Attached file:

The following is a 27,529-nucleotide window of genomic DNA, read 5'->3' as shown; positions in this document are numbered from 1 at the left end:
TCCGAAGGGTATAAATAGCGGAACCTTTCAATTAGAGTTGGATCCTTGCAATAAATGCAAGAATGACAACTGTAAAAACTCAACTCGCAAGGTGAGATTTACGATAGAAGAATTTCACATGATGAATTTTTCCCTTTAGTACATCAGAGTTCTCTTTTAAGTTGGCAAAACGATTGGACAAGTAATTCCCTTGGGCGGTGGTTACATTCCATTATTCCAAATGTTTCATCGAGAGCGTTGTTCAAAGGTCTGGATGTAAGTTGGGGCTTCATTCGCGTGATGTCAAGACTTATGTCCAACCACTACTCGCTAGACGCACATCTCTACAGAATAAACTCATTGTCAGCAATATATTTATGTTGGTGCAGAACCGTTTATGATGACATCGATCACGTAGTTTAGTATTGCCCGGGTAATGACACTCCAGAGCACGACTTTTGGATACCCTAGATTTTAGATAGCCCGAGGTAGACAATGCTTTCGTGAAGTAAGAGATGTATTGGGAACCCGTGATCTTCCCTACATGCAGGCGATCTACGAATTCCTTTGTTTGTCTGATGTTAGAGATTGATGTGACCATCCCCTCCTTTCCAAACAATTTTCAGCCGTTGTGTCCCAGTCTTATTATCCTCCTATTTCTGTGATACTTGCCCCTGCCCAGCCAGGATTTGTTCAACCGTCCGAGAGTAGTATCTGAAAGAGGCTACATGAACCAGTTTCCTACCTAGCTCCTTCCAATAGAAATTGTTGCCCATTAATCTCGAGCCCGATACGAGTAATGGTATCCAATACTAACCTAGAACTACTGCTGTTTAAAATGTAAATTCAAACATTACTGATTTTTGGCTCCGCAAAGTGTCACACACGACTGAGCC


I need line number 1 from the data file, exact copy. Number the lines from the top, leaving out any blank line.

The following is a 27,529-nucleotide window of genomic DNA, read 5'->3' as shown; positions in this document are numbered from 1 at the left end: